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The Augustinian Friars have been in Galway since 1508 when Margaret Athy, whose husband was mayor at the time, built a friary at Forthill, near a spring called St Augustine’s Well, the waters whereof wrought miraculous cures. In O’Flaherty’s Iar-Chonnacht, there is reproduced a document in which a miraculous cure is attested to by the signatures of several witnesses.
It is said that all political careers end in failure. The great Daniel O’Connell’s final slide into earthly oblivion was heralded by the now familiar sight of journalists descending on his estate at Derrynane, Co Kerry, the year before he died. They had scented a whiff of scandal, and like today, doorstepped him.
The Galway footballers will have to get an early Mass this Sunday morning or have gone on Saturday evening as they face Cavan in Pearse Stadium at the unusual time of 12.45pm as part of an attractive double header with the hurlers who face Cork at 2.30pm.
Máire and Seán Stafford were a touchstone of Irish language culture in this city for more than 60 years. They each had many and different talents and, when they were together, they made a formidable team. They were always together. It took him a whole three weeks after he met her to ask her to marry him. They kept Conradh na Gaeilge going for years, they kept Feis Ceoil an Iarthar going for years, they kept Féile Drámaíochta na Scoil going for years, they were the mainstay of An Taibhdhearc from 1950 for many years, their contribution to the quality of life in Galway was immense. They also reared a very talented family, many of whom were on the stage for the first time while still in their mother’s womb.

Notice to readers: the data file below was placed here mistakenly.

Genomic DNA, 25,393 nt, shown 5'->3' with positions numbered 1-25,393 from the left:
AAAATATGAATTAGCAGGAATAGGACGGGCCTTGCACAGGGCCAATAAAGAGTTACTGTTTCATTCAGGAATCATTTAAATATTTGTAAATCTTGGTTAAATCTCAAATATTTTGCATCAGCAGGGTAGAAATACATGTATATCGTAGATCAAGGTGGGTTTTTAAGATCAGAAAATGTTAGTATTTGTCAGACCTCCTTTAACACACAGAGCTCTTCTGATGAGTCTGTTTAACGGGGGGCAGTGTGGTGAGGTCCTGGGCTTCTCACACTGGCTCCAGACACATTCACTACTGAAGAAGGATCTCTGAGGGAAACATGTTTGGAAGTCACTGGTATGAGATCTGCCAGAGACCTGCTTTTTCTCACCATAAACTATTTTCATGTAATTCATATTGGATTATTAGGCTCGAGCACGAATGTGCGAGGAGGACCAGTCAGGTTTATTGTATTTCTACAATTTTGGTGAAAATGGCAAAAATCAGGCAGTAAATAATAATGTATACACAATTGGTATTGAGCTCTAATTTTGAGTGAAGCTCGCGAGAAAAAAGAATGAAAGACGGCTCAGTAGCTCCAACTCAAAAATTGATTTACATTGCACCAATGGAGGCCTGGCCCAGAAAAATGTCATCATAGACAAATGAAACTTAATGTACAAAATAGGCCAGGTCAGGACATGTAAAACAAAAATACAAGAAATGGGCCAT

As part of Seachtain na Gaeilge, Athlone Community Radio 88.4 FM in association with Bhí Mé Anseo Publications and with support from Conradh na Gaeilge will host Rac agus Filíocht in the Aiden Heavey Public Library, Athlone.
A surprising rescuer of the Tuke assisted emigration scheme from the west of Ireland came from the London government. After the first group of 1,315 people had sailed from Galway for America on April 28 1882, the Tukes’ emigration fund was practically exhausted. Yet the demand for places grew each day. Now more than 6,000 applications, mainly from the Clifden area, but also from Belmullet, Newport and Oughterard, poured into the Clifden union where James Hack Tuke had his office. While poverty and famine remained endemic in the west of Ireland, people with spirit must have felt that the day-to-day grind was never ending. The threat of another Great Famine was very real. They wanted a new life.
RTÉ Raidió na Gaeltachta would like to invite the public to join it for a celebratory St Patrick’s Day concert which will take place on March 8 in The Forge, Moycullen, for broadcast on St Patrick’s Day, hosted by Seán Bán Breathnach.
A burglar caught red-handed in a bedroom was given a week in custody for contempt of court after he started shouting obsceneties a the judge.
NUI Galway Rugby are in the shake-up for another trophy to add to their burgeoining collection when they face Sligo RFC in a top-of-the-table Connacht Junor League clash.
A new book on the 1916 Rising, written by a lecturer in GMIT, details the influence of the event on modern Ireland.